Crypto Firm Helio Lending Receives Non-Conviction Bond for False License Claims

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Melbourne-based crypto lending company, Helio Lending, which had previously admitted guilty to making false assertions about holding an Australian credit license, has been sentenced to a non-conviction good behavior bond for one year. The Australian Securities and Investments Commission (ASIC) announced on August 17 that Helio Lending was ordered to pay a non-conviction bond of 15,000 Australian dollars ($9,600), contingent on its observance of good behavior for the stipulated period.

A non-conviction good behavior bond is frequently granted for less severe offenses. In this context, the non-conviction bond implies that Helio Lending will only face conviction if it breaches the terms of the bond. The potential financial penalty of AU$ 15,000 represents a notably milder consequence compared to the maximum penalty of $160,000 that could have been imposed.

ASIC revealed that Helio Lending had provided misleading information by falsely asserting its possession of an Australian credit license in an August 2019 news article published on its official website. The guilty plea entered by Helio was taken into consideration during the sentencing process. Furthermore, a charge pertaining to a false claim of holding a license on the company’s website was withdrawn as part of the legal proceedings.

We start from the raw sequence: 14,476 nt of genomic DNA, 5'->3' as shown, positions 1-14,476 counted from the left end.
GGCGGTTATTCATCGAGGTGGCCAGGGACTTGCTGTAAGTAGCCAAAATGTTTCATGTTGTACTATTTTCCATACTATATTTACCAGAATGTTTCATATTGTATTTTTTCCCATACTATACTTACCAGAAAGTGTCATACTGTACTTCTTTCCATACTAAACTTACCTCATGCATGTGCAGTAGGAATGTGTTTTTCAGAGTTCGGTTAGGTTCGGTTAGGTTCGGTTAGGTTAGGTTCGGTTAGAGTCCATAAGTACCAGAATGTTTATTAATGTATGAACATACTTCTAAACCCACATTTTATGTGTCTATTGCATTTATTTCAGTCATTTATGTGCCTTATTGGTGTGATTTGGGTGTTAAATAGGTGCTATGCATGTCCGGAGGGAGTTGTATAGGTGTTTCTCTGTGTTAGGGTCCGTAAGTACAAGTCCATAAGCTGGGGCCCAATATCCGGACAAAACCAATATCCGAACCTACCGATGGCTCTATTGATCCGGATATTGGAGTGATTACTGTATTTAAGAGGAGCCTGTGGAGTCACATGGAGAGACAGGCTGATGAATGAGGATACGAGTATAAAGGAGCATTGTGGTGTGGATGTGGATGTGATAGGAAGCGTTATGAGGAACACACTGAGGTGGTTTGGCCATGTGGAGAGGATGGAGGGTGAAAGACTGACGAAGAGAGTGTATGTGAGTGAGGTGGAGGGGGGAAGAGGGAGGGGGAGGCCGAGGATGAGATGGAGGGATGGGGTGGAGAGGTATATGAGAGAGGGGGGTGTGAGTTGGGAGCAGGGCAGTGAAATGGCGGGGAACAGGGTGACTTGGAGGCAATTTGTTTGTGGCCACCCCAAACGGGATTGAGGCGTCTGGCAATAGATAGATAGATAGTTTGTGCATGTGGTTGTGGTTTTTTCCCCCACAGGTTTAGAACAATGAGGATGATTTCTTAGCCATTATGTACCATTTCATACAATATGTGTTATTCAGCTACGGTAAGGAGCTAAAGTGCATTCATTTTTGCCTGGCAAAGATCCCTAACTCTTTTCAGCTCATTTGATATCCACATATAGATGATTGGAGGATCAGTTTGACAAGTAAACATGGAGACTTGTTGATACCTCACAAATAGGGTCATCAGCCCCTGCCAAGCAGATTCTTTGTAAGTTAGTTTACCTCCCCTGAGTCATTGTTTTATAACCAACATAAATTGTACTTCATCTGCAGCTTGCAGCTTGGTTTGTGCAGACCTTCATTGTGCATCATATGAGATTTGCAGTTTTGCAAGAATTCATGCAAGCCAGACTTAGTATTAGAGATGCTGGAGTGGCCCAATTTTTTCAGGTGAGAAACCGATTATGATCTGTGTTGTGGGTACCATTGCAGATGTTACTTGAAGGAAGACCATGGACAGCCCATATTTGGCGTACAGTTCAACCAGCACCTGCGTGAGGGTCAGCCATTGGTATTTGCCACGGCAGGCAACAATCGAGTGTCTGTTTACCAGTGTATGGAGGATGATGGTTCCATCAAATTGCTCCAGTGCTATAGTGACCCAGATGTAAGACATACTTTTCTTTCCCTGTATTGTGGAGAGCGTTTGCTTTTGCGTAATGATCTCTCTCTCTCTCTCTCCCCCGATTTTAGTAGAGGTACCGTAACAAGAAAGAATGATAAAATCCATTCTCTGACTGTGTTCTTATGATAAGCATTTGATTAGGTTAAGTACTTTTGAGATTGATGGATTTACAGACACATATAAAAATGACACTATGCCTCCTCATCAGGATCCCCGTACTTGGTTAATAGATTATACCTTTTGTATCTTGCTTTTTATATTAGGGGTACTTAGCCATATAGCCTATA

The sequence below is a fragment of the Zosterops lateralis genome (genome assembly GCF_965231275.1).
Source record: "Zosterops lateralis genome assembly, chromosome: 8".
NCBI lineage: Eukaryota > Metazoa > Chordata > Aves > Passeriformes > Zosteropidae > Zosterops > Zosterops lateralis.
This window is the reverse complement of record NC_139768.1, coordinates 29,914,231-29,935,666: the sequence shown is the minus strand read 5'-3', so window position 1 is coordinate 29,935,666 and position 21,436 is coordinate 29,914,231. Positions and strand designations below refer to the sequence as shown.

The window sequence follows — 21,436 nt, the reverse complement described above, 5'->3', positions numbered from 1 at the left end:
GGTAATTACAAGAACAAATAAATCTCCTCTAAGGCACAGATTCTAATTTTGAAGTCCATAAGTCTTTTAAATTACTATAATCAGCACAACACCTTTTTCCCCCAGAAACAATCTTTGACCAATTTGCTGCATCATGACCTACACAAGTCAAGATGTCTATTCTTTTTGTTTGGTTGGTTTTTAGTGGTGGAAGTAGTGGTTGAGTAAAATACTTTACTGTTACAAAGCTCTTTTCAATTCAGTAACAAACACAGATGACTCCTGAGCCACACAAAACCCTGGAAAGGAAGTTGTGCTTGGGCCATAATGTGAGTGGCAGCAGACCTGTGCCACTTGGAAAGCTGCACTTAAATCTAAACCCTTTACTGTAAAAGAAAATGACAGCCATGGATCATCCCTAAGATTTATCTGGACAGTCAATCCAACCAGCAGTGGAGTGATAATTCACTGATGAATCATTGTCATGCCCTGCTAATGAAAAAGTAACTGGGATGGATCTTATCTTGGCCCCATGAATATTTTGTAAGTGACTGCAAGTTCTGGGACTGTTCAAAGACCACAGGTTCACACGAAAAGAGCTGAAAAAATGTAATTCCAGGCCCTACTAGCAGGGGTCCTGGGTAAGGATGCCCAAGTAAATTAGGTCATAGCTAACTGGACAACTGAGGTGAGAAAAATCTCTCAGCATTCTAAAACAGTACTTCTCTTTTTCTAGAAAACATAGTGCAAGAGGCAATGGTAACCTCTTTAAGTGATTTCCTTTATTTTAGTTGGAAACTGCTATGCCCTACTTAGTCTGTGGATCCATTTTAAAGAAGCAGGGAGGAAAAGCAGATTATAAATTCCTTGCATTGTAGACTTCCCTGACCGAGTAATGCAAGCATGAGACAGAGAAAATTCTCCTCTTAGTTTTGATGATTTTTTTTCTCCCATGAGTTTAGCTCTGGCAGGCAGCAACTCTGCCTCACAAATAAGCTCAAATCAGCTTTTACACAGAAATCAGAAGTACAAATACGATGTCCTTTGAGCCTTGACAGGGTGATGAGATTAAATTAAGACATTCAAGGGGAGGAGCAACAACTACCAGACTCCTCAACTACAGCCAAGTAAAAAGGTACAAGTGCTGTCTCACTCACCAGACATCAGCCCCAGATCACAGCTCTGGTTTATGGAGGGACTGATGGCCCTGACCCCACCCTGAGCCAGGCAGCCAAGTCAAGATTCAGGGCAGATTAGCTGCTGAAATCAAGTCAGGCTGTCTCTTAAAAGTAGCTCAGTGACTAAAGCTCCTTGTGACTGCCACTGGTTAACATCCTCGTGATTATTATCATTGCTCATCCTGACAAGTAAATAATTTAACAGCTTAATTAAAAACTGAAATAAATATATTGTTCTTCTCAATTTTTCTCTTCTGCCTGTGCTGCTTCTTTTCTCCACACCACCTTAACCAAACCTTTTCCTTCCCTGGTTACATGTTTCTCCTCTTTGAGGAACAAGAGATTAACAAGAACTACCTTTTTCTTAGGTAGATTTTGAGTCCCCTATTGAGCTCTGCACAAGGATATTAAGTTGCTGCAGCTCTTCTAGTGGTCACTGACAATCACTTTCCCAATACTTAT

Helio Lending specialized in offering loans backed by cryptocurrencies and operates as an Australian subsidiary of Cyios Corporation, a U.S.-based publicly held firm with a focus on crypto assets. Notably, Cyios Corporation also owns the forthcoming nonfungible token (NFT) platform, Randombly.

The Australian regulator, ASIC, initiated legal action against Helio in April 2022 in connection with the aforementioned matter. In a communication to investors in late 2018, Helio Lending asserted that it had obtained the license through the acquisition of Cash Flow Investments, along with the associated license.

This development follows a series of other legal actions undertaken by ASIC within the crypto domain. Earlier in August, ASIC filed a lawsuit against the trading platform eToro, alleging inadequate screening procedures prior to offering leveraged derivative contracts to retail investors. In a separate case, ASIC sued financial product comparison site Finder.com in December, asserting that its crypto yield-bearing product had been offered without the requisite license.

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